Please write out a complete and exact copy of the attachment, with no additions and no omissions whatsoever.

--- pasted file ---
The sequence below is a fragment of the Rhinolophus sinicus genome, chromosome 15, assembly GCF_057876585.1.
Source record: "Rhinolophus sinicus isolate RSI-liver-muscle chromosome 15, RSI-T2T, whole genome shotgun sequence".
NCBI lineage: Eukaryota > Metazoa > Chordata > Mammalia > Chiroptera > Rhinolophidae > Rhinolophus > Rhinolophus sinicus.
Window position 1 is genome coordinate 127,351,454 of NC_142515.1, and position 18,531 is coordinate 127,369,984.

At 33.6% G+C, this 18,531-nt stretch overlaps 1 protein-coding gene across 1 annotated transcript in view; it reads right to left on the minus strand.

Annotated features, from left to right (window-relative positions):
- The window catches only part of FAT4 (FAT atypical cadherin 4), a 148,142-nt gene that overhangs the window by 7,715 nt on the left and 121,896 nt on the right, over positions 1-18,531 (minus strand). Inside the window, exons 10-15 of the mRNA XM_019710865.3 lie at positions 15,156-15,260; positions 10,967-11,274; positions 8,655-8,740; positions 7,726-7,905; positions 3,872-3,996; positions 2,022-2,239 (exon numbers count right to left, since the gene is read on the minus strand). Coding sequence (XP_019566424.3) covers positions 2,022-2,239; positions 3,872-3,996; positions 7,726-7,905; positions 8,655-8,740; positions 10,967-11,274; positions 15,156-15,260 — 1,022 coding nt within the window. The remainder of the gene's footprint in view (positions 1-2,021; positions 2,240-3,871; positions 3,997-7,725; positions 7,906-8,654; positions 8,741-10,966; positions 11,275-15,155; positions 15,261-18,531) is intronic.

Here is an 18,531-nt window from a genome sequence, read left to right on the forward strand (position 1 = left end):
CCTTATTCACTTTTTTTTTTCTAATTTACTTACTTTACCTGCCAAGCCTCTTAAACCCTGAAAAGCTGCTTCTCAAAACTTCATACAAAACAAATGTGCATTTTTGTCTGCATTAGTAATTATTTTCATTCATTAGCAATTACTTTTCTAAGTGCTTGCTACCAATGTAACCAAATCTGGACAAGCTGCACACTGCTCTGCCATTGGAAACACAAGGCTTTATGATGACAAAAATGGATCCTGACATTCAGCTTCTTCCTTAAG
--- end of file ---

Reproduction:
The sequence below is a fragment of the Rhinolophus sinicus genome, chromosome 15, assembly GCF_057876585.1.
Source record: "Rhinolophus sinicus isolate RSI-liver-muscle chromosome 15, RSI-T2T, whole genome shotgun sequence".
NCBI lineage: Eukaryota > Metazoa > Chordata > Mammalia > Chiroptera > Rhinolophidae > Rhinolophus > Rhinolophus sinicus.
Window position 1 is genome coordinate 127,351,454 of NC_142515.1, and position 18,531 is coordinate 127,369,984.

At 33.6% G+C, this 18,531-nt stretch overlaps 1 protein-coding gene across 1 annotated transcript in view; it reads right to left on the minus strand.

Annotated features, from left to right (window-relative positions):
- The window catches only part of FAT4 (FAT atypical cadherin 4), a 148,142-nt gene that overhangs the window by 7,715 nt on the left and 121,896 nt on the right, over positions 1-18,531 (minus strand). Inside the window, exons 10-15 of the mRNA XM_019710865.3 lie at positions 15,156-15,260; positions 10,967-11,274; positions 8,655-8,740; positions 7,726-7,905; positions 3,872-3,996; positions 2,022-2,239 (exon numbers count right to left, since the gene is read on the minus strand). Coding sequence (XP_019566424.3) covers positions 2,022-2,239; positions 3,872-3,996; positions 7,726-7,905; positions 8,655-8,740; positions 10,967-11,274; positions 15,156-15,260 — 1,022 coding nt within the window. The remainder of the gene's footprint in view (positions 1-2,021; positions 2,240-3,871; positions 3,997-7,725; positions 7,906-8,654; positions 8,741-10,966; positions 11,275-15,155; positions 15,261-18,531) is intronic.

Here is an 18,531-nt window from a genome sequence, read left to right on the forward strand (position 1 = left end):
CCTTATTCACTTTTTTTTTTCTAATTTACTTACTTTACCTGCCAAGCCTCTTAAACCCTGAAAAGCTGCTTCTCAAAACTTCATACAAAACAAATGTGCATTTTTGTCTGCATTAGTAATTATTTTCATTCATTAGCAATTACTTTTCTAAGTGCTTGCTACCAATGTAACCAAATCTGGACAAGCTGCACACTGCTCTGCCATTGGAAACACAAGGCTTTATGATGACAAAAATGGATCCTGACATTCAGCTTCTTCCTTAAG